Erosion meaning

ĭ-rōzhən
The group of natural processes, including weathering, dissolution, abrasion, corrosion, and transportation, by which material is worn away from the earth's surface.
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Erosion is defined as the slow wearing away of something.

An example of erosion is the shrinking beach at the seaside.

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The gradual wearing away of land surface materials, especially rocks, sediments, and soils, by the action of water, wind, or a glacier. Usually erosion also involves the transport of eroded material from one place to another, as from the top of a mountain to an adjacent valley, or from the upstream portion of a river to the downstream portion.
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(medicine) A shallow ulceration or lesion, usually involving skin or epithelial tissue.
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The process of eroding or the condition of being eroded.

Erosion of confidence in the governor; erosion of the value of the dollar.

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(uncountable) The result of having been being worn away or eroded, as by a glacier on rock or the sea on a cliff face.
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(uncountable) The changing of a surface by mechanical action, friction, thermal expansion contraction, or impact.
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(uncountable) Destruction by abrasive action of fluids.
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(mathematics, image processing) One of two fundamental operations in morphological image processing from which all other morphological operations are derived.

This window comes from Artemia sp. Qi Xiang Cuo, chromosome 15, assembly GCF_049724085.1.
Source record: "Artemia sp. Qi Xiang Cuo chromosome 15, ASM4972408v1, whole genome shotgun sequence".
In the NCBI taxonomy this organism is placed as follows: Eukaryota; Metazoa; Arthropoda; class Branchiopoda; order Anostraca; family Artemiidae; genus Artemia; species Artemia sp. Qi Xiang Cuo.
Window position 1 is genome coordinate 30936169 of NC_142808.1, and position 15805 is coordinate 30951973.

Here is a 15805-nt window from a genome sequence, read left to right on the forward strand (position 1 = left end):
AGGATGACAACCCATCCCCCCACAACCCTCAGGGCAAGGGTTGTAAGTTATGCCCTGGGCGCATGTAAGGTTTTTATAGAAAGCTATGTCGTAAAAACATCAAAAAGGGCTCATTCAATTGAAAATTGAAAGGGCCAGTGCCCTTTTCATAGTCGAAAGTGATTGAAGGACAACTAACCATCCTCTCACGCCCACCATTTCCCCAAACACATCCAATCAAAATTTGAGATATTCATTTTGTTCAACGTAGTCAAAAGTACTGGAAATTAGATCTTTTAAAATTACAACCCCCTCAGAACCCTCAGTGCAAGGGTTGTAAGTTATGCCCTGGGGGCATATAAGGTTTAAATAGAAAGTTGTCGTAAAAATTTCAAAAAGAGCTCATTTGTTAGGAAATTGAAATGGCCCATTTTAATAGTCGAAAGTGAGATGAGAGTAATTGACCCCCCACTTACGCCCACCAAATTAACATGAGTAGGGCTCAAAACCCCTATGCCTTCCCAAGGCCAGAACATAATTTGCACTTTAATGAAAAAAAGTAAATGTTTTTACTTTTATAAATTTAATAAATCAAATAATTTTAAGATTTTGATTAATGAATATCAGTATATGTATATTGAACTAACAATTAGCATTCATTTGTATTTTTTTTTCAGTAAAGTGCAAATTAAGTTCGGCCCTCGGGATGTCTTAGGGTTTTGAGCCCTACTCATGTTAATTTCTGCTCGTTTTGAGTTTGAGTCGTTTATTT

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(dentistry) Loss of tooth enamel due to non-bacteriogenic chemical processes.
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An eroding or being eroded.
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The superficial destruction of a surface by friction, pressure, ulceration, or trauma.
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Origin of erosion

  • Latin ērōsiō ērōsiōn- an eating away from ērōsus eaten away erose

    From American Heritage Dictionary of the English Language, 5th Edition

  • The first known occurrence in English was in the 1541 translation by Robert Copland of Guy de Chauliac's medical text The Questyonary of Cyrurygens. Copland used erosion to describe how ulcers developed in the mouth. By 1774 'erosion' was used outside medical subjects. Oliver Goldsmith employed the term in the more contemporary geological context, in his book Natural History, with the quote

    From Wiktionary

  • From Middle French erosion, from Latin erosio (“eating away”), derived from erodere.

    From Wiktionary